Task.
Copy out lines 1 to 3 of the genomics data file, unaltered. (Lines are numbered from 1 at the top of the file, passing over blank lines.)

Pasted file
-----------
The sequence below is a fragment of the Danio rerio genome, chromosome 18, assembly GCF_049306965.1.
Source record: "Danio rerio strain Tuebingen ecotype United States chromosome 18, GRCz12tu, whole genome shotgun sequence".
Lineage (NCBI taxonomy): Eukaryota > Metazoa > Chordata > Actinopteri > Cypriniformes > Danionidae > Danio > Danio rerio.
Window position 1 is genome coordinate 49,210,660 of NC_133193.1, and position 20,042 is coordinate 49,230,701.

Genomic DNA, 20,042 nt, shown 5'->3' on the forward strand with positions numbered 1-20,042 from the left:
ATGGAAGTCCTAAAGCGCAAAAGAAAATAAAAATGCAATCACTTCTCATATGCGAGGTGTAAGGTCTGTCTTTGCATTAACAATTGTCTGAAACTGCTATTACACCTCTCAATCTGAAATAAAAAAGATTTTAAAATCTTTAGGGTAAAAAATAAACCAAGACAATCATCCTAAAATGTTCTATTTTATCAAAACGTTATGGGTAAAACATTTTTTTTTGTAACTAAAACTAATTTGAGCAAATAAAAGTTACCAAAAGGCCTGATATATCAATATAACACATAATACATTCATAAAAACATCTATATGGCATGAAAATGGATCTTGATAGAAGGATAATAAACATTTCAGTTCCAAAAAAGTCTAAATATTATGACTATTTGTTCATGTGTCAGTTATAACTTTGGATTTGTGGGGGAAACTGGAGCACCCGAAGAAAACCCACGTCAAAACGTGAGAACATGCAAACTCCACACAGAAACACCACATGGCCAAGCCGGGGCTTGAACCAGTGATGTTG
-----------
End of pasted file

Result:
The sequence below is a fragment of the Danio rerio genome, chromosome 18, assembly GCF_049306965.1.
Source record: "Danio rerio strain Tuebingen ecotype United States chromosome 18, GRCz12tu, whole genome shotgun sequence".
Lineage (NCBI taxonomy): Eukaryota > Metazoa > Chordata > Actinopteri > Cypriniformes > Danionidae > Danio > Danio rerio.